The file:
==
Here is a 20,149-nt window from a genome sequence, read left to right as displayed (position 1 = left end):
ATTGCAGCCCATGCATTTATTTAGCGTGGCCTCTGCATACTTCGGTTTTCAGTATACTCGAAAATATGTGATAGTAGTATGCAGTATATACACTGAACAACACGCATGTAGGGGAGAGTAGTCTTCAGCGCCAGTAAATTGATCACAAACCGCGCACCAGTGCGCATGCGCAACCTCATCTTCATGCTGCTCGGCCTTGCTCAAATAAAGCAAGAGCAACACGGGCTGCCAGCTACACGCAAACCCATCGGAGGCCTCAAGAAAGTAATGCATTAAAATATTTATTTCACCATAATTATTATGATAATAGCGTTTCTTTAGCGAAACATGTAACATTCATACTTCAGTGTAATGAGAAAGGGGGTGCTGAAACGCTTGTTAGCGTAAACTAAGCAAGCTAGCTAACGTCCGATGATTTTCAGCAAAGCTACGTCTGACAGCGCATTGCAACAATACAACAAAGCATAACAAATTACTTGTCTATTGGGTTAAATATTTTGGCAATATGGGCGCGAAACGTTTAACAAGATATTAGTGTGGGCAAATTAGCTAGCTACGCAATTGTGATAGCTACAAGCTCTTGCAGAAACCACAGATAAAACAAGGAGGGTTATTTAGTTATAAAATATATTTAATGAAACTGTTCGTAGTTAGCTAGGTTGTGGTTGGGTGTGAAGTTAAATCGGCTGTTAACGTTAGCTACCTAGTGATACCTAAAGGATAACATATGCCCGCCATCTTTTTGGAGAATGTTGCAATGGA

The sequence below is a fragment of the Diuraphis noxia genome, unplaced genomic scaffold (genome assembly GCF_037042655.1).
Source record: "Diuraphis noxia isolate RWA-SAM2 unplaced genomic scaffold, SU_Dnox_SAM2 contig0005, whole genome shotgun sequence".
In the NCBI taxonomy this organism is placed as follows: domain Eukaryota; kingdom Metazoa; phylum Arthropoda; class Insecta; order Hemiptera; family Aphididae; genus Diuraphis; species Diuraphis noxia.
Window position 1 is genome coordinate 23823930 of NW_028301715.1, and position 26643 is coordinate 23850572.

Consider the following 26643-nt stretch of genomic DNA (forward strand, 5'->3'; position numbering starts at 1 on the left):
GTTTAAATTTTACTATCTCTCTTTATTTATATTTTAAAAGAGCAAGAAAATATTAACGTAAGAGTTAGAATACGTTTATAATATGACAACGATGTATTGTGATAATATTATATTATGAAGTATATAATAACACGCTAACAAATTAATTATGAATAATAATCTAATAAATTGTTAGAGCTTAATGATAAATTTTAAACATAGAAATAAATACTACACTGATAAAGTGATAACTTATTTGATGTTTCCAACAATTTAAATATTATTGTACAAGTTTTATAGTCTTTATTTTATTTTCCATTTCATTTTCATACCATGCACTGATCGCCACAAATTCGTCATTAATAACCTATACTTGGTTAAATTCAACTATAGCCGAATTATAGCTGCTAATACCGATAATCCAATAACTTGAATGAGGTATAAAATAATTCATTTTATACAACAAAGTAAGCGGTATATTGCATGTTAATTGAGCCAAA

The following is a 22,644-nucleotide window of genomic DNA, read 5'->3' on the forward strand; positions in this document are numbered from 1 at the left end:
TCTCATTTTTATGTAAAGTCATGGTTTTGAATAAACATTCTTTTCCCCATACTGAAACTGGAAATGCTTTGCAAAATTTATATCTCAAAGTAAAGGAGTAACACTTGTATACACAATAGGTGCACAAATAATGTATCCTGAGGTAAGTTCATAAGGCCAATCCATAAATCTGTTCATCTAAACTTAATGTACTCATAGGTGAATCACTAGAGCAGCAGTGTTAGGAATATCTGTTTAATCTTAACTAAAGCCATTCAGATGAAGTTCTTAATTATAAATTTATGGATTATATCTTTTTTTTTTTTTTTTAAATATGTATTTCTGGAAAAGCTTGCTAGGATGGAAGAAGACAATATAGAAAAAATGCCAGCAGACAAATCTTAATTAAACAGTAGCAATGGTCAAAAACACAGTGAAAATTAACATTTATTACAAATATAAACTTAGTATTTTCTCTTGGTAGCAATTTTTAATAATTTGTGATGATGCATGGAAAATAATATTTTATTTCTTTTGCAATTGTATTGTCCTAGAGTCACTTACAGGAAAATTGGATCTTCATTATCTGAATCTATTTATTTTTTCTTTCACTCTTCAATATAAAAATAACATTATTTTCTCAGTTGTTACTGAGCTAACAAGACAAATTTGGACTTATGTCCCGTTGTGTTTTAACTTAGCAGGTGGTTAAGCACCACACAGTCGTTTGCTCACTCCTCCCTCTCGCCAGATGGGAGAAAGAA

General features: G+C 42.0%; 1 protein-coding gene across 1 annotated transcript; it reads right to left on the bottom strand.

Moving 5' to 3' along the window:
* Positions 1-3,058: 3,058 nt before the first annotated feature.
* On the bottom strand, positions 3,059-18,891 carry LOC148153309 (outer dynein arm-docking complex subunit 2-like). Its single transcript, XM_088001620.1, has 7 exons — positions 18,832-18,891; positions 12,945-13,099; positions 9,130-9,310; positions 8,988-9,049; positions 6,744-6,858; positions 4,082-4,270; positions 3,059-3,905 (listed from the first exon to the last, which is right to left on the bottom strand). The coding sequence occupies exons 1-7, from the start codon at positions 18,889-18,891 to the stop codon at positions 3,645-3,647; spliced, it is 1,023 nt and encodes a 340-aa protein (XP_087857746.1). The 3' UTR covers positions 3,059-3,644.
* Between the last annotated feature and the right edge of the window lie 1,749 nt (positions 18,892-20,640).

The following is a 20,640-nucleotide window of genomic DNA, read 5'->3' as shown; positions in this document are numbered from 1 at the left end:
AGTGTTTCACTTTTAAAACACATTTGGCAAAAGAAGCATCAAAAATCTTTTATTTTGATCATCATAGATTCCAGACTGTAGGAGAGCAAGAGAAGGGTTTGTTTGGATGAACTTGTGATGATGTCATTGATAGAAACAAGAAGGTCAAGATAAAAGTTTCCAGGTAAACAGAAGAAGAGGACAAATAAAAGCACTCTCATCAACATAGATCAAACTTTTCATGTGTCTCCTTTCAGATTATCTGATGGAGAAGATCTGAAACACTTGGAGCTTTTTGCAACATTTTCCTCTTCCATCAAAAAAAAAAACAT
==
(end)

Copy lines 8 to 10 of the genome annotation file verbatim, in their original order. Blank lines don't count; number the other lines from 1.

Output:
GTTTAAATTTTACTATCTCTCTTTATTTATATTTTAAAAGAGCAAGAAAATATTAACGTAAGAGTTAGAATACGTTTATAATATGACAACGATGTATTGTGATAATATTATATTATGAAGTATATAATAACACGCTAACAAATTAATTATGAATAATAATCTAATAAATTGTTAGAGCTTAATGATAAATTTTAAACATAGAAATAAATACTACACTGATAAAGTGATAACTTATTTGATGTTTCCAACAATTTAAATATTATTGTACAAGTTTTATAGTCTTTATTTTATTTTCCATTTCATTTTCATACCATGCACTGATCGCCACAAATTCGTCATTAATAACCTATACTTGGTTAAATTCAACTATAGCCGAATTATAGCTGCTAATACCGATAATCCAATAACTTGAATGAGGTATAAAATAATTCATTTTATACAACAAAGTAAGCGGTATATTGCATGTTAATTGAGCCAAA

The following is a 22,644-nucleotide window of genomic DNA, read 5'->3' on the forward strand; positions in this document are numbered from 1 at the left end:
TCTCATTTTTATGTAAAGTCATGGTTTTGAATAAACATTCTTTTCCCCATACTGAAACTGGAAATGCTTTGCAAAATTTATATCTCAAAGTAAAGGAGTAACACTTGTATACACAATAGGTGCACAAATAATGTATCCTGAGGTAAGTTCATAAGGCCAATCCATAAATCTGTTCATCTAAACTTAATGTACTCATAGGTGAATCACTAGAGCAGCAGTGTTAGGAATATCTGTTTAATCTTAACTAAAGCCATTCAGATGAAGTTCTTAATTATAAATTTATGGATTATATCTTTTTTTTTTTTTTTTAAATATGTATTTCTGGAAAAGCTTGCTAGGATGGAAGAAGACAATATAGAAAAAATGCCAGCAGACAAATCTTAATTAAACAGTAGCAATGGTCAAAAACACAGTGAAAATTAACATTTATTACAAATATAAACTTAGTATTTTCTCTTGGTAGCAATTTTTAATAATTTGTGATGATGCATGGAAAATAATATTTTATTTCTTTTGCAATTGTATTGTCCTAGAGTCACTTACAGGAAAATTGGATCTTCATTATCTGAATCTATTTATTTTTTCTTTCACTCTTCAATATAAAAATAACATTATTTTCTCAGTTGTTACTGAGCTAACAAGACAAATTTGGACTTATGTCCCGTTGTGTTTTAACTTAGCAGGTGGTTAAGCACCACACAGTCGTTTGCTCACTCCTCCCTCTCGCCAGATGGGAGAAAGAA